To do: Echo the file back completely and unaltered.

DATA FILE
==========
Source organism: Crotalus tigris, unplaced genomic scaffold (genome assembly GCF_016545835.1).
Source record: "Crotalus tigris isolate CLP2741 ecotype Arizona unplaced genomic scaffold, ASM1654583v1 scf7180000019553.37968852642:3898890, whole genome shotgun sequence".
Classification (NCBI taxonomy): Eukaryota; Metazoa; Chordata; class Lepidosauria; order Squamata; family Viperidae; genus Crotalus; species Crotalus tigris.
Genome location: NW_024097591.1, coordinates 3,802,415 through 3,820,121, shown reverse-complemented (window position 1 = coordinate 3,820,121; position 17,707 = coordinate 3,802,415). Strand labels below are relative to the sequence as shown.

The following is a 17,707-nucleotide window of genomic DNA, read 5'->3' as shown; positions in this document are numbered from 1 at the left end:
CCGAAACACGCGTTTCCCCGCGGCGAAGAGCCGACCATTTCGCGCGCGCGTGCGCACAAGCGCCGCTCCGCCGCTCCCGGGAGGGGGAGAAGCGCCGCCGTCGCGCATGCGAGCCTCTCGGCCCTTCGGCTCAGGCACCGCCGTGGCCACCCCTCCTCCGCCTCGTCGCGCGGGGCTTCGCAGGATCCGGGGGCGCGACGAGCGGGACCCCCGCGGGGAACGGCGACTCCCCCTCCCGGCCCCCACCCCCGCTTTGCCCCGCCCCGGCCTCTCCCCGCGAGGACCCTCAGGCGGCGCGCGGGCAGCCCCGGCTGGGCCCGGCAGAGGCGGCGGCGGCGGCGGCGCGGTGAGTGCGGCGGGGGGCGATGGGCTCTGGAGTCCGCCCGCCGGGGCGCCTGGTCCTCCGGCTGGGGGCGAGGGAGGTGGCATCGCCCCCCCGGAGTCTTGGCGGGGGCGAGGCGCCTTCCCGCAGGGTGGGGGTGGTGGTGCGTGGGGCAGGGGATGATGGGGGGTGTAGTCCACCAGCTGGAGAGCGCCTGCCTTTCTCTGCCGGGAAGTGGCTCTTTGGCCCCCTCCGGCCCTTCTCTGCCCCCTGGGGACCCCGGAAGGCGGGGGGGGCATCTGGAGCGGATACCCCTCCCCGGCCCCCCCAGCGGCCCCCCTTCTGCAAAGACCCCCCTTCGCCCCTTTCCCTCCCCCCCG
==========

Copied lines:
Source organism: Crotalus tigris, unplaced genomic scaffold (genome assembly GCF_016545835.1).
Source record: "Crotalus tigris isolate CLP2741 ecotype Arizona unplaced genomic scaffold, ASM1654583v1 scf7180000019553.37968852642:3898890, whole genome shotgun sequence".
Classification (NCBI taxonomy): Eukaryota; Metazoa; Chordata; class Lepidosauria; order Squamata; family Viperidae; genus Crotalus; species Crotalus tigris.
Genome location: NW_024097591.1, coordinates 3,802,415 through 3,820,121, shown reverse-complemented (window position 1 = coordinate 3,820,121; position 17,707 = coordinate 3,802,415). Strand labels below are relative to the sequence as shown.

The following is a 17,707-nucleotide window of genomic DNA, read 5'->3' as shown; positions in this document are numbered from 1 at the left end:
CCGAAACACGCGTTTCCCCGCGGCGAAGAGCCGACCATTTCGCGCGCGCGTGCGCACAAGCGCCGCTCCGCCGCTCCCGGGAGGGGGAGAAGCGCCGCCGTCGCGCATGCGAGCCTCTCGGCCCTTCGGCTCAGGCACCGCCGTGGCCACCCCTCCTCCGCCTCGTCGCGCGGGGCTTCGCAGGATCCGGGGGCGCGACGAGCGGGACCCCCGCGGGGAACGGCGACTCCCCCTCCCGGCCCCCACCCCCGCTTTGCCCCGCCCCGGCCTCTCCCCGCGAGGACCCTCAGGCGGCGCGCGGGCAGCCCCGGCTGGGCCCGGCAGAGGCGGCGGCGGCGGCGGCGCGGTGAGTGCGGCGGGGGGCGATGGGCTCTGGAGTCCGCCCGCCGGGGCGCCTGGTCCTCCGGCTGGGGGCGAGGGAGGTGGCATCGCCCCCCCGGAGTCTTGGCGGGGGCGAGGCGCCTTCCCGCAGGGTGGGGGTGGTGGTGCGTGGGGCAGGGGATGATGGGGGGTGTAGTCCACCAGCTGGAGAGCGCCTGCCTTTCTCTGCCGGGAAGTGGCTCTTTGGCCCCCTCCGGCCCTTCTCTGCCCCCTGGGGACCCCGGAAGGCGGGGGGGGCATCTGGAGCGGATACCCCTCCCCGGCCCCCCCAGCGGCCCCCCTTCTGCAAAGACCCCCCTTCGCCCCTTTCCCTCCCCCCCG